College is not designed to help any student with ADHD succeed! In fact, it’s probably the worst of environments. It is designed for people who can be disciplined, organized,and focused over long periods of time. Very few college professors have ADHD. Most of them teach as they were taught during long academic careers that resulted in a Ph.D. Primary modes of instructions rely on lectures, papers, and student presentations as the norm and even if the professor is ahead of the curve in terms of teaching style it may still be very difficult for the ADHD college student to be able to stay focused. Reading for long stretches of time to complete required reading from the syllabus and getting prepared for the tests, which tend to be fewer and more important in college can be difficult. Given changes in diet, sleep, and living conditions in most dorms, it’s a wonder any college student with ADHD can succeed.
So what can the ADHD college student do to succeed in a typical college academic environment?
- Take fewer courses, especially your freshman year. Colleges want you to take a full load. That’s THEIR need, not yours. Very few students entering college as freshmen complete their college education in four years. So even if you get a few hours behind the expected 16 hours per semester, you can find times to make those up with short courses, summer courses or just taking long to complete that bachelors degree. So what if it takes six years? The point is to get finished, not to get finished in four years, and taking three or four courses allows you to put more effort into those courses and to be successful.
- Be sure and monitor your health. Diet is especially important to students. You may be battling the “freshmen 15” but you also need 25 grams of protein both at breakfast and lunch in order to be able to pay attention. Without it, your brain just won’t work correctly. Do the research. Write down what you are eating. Give yourself a grade on your diet.
- Monitor your exercise. Focus and attention are about how the brain functions and nothing can get blood flowing in your brain better than some aerobic exercise. Run a mile. Walk. Play ultimate Frisbee. Get the blood flowing. Then go study. You’ll be amazed at the difference.
- Take courses when you are awake. If you are sleepy in an 8 a.m. course….don’t take any early courses. Your grades will improve dramatically! Pay attention to yourself and your level of alertness. Take courses when you are the most alert.That’s going to be different for every person.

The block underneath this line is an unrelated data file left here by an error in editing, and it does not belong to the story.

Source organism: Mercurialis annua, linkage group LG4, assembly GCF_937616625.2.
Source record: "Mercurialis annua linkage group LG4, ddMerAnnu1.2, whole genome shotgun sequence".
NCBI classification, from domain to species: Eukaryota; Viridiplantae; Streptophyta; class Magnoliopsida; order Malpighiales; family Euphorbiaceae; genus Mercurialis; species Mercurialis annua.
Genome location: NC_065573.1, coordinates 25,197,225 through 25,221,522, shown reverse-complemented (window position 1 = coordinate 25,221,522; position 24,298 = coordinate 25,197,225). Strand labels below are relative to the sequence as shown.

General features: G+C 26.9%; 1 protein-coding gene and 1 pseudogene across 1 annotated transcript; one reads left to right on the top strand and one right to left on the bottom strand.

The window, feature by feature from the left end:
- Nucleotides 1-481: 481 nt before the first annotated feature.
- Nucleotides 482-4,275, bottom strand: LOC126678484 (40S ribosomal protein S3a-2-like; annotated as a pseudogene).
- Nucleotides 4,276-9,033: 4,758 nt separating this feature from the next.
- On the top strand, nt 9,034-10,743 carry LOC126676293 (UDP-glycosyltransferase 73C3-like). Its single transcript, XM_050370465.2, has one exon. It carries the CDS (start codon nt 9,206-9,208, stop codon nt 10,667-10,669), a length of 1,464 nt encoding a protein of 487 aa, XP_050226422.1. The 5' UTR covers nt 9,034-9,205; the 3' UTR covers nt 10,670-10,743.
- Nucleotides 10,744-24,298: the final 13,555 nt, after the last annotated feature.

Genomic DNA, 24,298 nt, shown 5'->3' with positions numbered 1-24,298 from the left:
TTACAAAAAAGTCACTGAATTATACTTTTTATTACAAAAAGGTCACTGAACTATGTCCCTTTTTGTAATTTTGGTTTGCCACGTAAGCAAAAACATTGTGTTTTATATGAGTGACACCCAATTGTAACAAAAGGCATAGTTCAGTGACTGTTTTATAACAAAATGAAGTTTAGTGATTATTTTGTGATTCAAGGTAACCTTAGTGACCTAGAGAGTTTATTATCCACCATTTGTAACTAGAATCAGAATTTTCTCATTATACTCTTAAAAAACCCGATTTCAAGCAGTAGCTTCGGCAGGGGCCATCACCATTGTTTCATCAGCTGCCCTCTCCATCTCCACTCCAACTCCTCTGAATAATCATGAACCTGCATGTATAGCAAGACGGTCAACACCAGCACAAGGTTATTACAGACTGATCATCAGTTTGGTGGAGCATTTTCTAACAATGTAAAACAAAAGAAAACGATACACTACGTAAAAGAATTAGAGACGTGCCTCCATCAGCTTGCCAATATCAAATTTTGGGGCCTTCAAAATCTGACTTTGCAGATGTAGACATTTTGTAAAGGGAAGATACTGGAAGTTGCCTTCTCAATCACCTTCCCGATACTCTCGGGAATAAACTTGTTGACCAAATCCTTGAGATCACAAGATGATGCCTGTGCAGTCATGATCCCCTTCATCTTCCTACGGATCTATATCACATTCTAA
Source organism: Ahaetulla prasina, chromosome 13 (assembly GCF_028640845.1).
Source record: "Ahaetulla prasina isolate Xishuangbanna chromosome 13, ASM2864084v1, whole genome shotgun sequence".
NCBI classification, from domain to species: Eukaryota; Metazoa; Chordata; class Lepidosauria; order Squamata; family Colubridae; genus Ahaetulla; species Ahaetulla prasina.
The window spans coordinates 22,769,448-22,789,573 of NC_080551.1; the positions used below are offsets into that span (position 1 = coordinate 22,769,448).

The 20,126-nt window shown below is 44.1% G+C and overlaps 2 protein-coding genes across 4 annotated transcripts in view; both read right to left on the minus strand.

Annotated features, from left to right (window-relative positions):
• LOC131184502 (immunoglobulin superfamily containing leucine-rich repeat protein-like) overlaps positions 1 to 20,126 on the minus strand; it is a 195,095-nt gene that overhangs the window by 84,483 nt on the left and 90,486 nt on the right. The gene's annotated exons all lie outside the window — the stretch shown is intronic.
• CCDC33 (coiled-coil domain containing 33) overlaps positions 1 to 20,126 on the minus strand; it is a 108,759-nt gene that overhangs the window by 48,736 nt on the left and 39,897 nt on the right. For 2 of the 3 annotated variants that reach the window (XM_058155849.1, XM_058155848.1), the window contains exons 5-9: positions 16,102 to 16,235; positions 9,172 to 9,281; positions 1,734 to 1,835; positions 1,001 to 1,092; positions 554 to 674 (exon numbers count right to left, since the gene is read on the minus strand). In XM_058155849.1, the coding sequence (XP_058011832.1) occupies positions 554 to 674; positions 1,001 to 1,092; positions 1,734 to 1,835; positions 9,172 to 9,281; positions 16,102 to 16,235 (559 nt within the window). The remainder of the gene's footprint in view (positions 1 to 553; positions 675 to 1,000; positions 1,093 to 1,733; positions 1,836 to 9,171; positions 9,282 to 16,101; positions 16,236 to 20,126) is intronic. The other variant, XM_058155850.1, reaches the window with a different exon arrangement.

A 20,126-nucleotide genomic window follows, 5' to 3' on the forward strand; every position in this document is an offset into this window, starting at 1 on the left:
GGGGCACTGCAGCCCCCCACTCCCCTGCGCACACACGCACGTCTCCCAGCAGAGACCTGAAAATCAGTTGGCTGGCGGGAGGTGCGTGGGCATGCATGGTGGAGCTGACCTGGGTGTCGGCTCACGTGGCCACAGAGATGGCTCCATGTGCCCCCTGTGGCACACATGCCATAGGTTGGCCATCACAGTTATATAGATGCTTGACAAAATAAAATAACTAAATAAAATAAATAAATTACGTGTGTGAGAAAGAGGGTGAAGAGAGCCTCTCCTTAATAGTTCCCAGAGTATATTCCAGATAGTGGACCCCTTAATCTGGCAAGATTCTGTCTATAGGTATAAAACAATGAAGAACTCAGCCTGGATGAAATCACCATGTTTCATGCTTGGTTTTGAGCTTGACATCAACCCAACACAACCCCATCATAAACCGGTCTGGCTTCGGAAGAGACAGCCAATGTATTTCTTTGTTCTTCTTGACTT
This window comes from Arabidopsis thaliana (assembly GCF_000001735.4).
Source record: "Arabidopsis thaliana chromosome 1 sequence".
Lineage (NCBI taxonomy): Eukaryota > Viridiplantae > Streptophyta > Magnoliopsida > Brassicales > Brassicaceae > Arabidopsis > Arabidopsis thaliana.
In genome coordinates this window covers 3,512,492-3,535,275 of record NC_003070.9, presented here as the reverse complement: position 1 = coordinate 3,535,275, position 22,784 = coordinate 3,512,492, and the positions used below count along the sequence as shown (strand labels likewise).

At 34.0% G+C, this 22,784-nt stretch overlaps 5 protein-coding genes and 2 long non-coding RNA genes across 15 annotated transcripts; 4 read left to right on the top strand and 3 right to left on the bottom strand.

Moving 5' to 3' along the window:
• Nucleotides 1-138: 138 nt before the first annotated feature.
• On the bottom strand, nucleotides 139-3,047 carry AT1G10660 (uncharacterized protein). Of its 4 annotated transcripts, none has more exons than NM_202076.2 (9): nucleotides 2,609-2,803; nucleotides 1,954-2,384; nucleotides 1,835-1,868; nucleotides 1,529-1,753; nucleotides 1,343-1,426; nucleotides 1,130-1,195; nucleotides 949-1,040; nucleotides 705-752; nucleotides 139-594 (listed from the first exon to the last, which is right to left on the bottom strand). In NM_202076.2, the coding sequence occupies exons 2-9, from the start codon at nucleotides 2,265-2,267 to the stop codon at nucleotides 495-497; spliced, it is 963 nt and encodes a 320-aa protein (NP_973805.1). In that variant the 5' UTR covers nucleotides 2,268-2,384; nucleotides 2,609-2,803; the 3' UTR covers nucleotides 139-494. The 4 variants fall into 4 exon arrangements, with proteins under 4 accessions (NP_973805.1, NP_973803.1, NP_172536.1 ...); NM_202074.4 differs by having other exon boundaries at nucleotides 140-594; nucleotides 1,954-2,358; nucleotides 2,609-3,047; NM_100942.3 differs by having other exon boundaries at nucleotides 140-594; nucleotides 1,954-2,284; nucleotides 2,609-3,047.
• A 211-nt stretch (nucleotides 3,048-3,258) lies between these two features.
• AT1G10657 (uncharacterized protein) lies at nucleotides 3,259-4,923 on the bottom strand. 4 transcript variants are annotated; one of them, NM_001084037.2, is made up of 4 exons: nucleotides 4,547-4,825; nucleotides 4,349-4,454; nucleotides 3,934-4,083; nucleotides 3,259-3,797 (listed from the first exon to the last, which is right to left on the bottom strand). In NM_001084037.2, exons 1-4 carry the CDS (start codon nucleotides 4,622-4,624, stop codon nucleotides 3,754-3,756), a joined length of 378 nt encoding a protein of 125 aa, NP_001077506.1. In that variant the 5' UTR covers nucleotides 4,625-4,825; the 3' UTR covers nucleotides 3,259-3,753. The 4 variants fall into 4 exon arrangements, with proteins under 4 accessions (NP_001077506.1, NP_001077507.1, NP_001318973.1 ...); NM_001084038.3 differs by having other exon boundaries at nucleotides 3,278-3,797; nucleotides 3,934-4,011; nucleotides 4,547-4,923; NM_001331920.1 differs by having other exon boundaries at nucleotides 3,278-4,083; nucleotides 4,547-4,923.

- Learn about your ADHD and what teaching style helps you to learn. If you are struggling in a class, take the initiative and go visit with your professor. Most of them have great latitude in designing their courses and they can adjust at will. Most professors would be happy to help or to adjust projects and readings to help you pass their class. Their goal is to help YOU learn. More than likely they’ll be impressed with your desire to do well. Don’t wait until it’s too late or you’ve failed the mid-term. Talk to them early in the semester.
- Choose a course of study that takes advantage of your ADHD. Career satisfaction is often based on careful matching of personality with career choice. People tend to stay in careers longer and be more satisfied if their career matches both their temperament and their interests. Becoming an accountant, an attorney or a writer may not be the best choice. Anything that requires careful and specific attention to detail may not be possible for someone with ADHD. Theater, exercise science or becoming a physical therapist or a coach might suit you better. There’s no shame in that, in fact, it’s smart. There are multiple careers that rewards activity rather than discourages it.
- Realize it may take you MORE time to get your work done than the average student. As a professor I expected my students to spend one hour out of class for every hour in class. Those who did tended to do well. Those spending less fared less well academically. College students with ADHD may need to spend more time in comparison, and while that makes it more difficult it’s also a reality. They question to ask is if the academic success worth the extra effort.
Finally, know that you can succeed. It may be more difficult. It may take more time.You may do less well academically, but the point is to get the degree. When you are in the adult world of work no one will ever ask you what your GPA in college was. All they want to know is if you FINISHED.
Take advantage of accomodations. Did you know that the ACT test will give 50% more time to take the test for ADHD students. That can make a huge difference when there is time pressure! Let us help with that.